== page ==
The science of Ayurveda owes its origins in legend to love of mankind. As ill-health and disease became wide-spread, the ancient Indian sages gathered at the foothills of the Himalayas around 2000 B.C. in what might be termed the first medical conference ever. The theme of the conference was: "By what means can disease be checked?" The penance and entreaties of these venerable men moved the gods and eventually Indra granted an audience to their representative, Bharadvaja, at his celestial abode and revealed the principles of Ayurveda to him so that he could return to earth and use them for public benefit. We are told that Bharadvaja grasped the "boundless, shoreless, eternal and auspicious science" consisting of knowledge on the causes of disease (hetu), symptoms (linga) and remedies (ausadha). [A variant of this legend has Indra granting this knowledge to Dhanwantari.]

Ancient Indian medical education

The spirit that prompted the gods to part with the principles of Ayurveda permeated their recipients on earth who passed them on from one generation to another. The emphasis on love for all living creatures and the need to be polite and courteous to everyone is a recurrent theme in all ancient Indian medical and philosophical works. The medical student was directed to seek the welfare of all those who came under his care. Consider the requirements of a good teacher as laid down in the ancient Indian classics - the Caraka Samhita and the Susruta Samhita:
. He should be compassionate towards those who approach him.
. He should be well-disposed towards disciples and dedicated to teaching them.
. He should be pure of conduct.
. He should be without malice.
. He should be without a wrathful disposition.

Likewise, consider the qualities required of the student ere he could seek instruction in Ayurveda:
. He should seek the good of all creatures.
. He should be noble by nature.
. He should be of a thoughtful disposition.
. He should possess an excellent character; be pure in his behaviour; devoted, clever and compassionate to all.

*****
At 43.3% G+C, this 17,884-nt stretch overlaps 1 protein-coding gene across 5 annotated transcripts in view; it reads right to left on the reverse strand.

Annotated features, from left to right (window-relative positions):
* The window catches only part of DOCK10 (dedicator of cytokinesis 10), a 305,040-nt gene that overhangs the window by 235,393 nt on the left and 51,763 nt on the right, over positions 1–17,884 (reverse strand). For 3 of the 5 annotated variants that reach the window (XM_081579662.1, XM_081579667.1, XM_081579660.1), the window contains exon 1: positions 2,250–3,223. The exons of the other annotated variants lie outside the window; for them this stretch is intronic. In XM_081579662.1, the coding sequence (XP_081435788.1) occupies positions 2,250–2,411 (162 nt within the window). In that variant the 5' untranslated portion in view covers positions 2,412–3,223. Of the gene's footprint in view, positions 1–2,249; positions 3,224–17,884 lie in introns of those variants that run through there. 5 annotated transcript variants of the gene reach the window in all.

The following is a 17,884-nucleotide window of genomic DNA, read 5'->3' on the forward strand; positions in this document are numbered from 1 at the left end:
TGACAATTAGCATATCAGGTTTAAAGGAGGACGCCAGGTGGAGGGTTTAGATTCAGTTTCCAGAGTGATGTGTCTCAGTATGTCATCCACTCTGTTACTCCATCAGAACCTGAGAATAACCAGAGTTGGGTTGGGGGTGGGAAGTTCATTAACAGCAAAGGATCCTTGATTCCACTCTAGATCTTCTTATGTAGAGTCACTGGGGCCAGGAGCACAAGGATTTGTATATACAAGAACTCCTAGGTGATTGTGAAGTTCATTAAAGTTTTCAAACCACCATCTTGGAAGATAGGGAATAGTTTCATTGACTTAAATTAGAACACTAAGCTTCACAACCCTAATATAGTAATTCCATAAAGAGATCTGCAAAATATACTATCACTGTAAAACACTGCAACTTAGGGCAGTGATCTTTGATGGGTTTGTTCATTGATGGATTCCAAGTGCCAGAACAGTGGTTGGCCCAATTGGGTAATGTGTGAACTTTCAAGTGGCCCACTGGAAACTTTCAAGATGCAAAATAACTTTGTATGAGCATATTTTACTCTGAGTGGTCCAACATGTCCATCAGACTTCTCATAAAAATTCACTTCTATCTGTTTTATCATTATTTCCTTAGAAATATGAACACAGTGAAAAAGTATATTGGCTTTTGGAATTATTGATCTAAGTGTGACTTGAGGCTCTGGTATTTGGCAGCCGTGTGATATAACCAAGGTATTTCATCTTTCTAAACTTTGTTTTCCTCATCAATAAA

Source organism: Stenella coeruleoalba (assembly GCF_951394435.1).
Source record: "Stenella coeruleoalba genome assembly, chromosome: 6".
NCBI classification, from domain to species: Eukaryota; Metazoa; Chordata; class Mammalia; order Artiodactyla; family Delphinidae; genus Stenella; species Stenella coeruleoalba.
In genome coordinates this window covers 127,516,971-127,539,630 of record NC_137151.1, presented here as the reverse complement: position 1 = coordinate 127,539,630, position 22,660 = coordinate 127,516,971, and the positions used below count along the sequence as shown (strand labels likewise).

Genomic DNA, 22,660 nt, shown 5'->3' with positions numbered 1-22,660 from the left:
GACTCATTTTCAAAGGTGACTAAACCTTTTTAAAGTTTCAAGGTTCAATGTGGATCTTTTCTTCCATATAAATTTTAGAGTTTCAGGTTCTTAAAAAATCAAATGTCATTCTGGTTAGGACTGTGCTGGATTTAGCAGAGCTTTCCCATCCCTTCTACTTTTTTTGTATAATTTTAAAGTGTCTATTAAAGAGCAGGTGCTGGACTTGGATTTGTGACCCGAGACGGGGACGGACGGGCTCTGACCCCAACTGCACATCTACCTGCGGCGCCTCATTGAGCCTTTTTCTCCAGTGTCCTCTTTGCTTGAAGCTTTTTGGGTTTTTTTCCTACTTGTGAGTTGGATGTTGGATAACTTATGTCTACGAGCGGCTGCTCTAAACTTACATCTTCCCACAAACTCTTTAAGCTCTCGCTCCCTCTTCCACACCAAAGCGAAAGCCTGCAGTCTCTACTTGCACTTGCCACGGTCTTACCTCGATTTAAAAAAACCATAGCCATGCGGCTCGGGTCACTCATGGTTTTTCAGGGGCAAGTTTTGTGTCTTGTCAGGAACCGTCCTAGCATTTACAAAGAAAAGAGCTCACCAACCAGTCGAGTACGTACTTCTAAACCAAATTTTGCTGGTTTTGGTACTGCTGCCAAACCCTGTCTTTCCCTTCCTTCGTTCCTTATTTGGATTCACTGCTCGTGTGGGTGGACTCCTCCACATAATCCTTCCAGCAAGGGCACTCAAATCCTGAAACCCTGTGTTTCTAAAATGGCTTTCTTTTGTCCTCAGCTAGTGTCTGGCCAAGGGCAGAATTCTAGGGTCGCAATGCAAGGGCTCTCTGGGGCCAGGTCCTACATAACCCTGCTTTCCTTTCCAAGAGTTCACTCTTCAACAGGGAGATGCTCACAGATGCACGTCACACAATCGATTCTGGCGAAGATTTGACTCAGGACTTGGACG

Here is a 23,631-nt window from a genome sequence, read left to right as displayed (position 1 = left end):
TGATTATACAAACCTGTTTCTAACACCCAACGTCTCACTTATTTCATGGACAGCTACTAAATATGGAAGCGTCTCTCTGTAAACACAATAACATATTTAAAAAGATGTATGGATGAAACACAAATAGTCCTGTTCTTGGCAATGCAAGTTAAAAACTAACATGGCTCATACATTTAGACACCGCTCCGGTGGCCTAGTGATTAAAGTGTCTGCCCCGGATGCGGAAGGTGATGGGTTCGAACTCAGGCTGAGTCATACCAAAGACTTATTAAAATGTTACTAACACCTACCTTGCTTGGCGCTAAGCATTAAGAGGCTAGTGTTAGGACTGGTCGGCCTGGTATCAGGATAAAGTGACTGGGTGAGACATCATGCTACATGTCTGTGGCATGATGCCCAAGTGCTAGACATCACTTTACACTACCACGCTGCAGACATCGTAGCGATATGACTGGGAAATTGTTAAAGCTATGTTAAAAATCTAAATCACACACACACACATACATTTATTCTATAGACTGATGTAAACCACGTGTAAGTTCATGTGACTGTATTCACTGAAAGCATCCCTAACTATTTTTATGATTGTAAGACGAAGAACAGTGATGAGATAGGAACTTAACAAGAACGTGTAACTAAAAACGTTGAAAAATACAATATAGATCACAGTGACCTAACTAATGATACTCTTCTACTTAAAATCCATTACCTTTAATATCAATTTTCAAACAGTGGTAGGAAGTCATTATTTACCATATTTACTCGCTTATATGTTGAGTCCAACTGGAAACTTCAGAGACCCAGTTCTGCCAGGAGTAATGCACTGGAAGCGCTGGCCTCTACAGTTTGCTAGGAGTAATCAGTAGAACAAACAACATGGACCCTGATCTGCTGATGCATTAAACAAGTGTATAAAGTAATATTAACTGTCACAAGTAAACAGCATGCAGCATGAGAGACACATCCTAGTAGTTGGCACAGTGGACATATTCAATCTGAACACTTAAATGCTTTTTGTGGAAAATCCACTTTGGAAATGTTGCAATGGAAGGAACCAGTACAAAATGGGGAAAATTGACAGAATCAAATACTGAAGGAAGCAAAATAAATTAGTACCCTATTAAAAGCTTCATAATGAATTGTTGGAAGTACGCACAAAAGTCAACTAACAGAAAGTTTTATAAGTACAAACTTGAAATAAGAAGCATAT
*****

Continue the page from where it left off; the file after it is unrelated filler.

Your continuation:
These injunctions were elaborated upon in the instructions to the disciple at the consecration ceremony:. "If thou desirest to achieve success of treatment and win heaven hereafter, though shouldst always seek _ the good of all living creatures.

. "Thou shouldst speak words that are soft, unstained by impurity, full of righteousness, incapable of giving pain to others, worthy of praise, truthful, beneficial and properly weighed and measured.

. "Thou should give up lust, anger, avarice, folly, vanity, pride, envy, rudeness, deception, falsehood, idleness and all other reprehensible conduct.

. "It is the duty of all good physicians to treat gratuitously with their own medicines, all Brahmins, spiritual guides, paupers, friends, ascetics, neighbours, devotees, orphans and people who come from a distance as if they are his own friends.

. After having studied the sastras and learnt their meaning, after having acquired a practical knowledge of surgical treatment, the physician should be polite in his speech and friendly to all living beings and he should have an attendant of good character.

Relationships between doctors

Love and mutual respect were encouraged. Caraka advised medical men to hold discussions (sambhasa) with their colleagues. Discussion, he said, increases the zeal for knowledge (samharsa), clarifies knowledge, increases the power of speech, removes doubts in the learning acquired earlier and strengthens convictions.

Love as the basis for euthanasia

Hinduism believes that living is more important than being alive. This places Hinduism squarely on the side of those who would argue for active euthanasia on the grounds of the quality of life over the claims of vital existence. In Ayurveda, health itself is spiritually defined. The term used to define a healthy person is svastha (sva = self; stha = to `establish', `stand' or `maintain'). A healthy person is one who is established, in his self, the soul.

In the Hindu tradition, the person who has conquered all attachments and who has thereby acquired liberating knowledge is eulogised as the highest type of renouncer. Detachment is the necessary condition for renunciation, especially detachment from the body. As the composite of matter, the body is impermanent and therefore to relate to it as permanent is gross ignorance.

Hinduism says that agonising situations sometimes arise when the drive for self-preservation must halt, and even ahimsa must yield to the request to end it all. Hindu ethics is not passive in the face of suffering. Karma does not give us the right to keep such people alive and in pain when all they want is a peaceful death. Their karma is our dharma. We have a duty to our fellow-beings. If they are suffering because of some sin, it is no less a sin to let them suffer. Mahatma Gandhi asked, "God comes to a hungry man in the form of a slice of bread." In what form does God come to a person begging to die?


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Bioethics is Love of Life An alternative textbook on cross-cultural ethics by Darryl Macer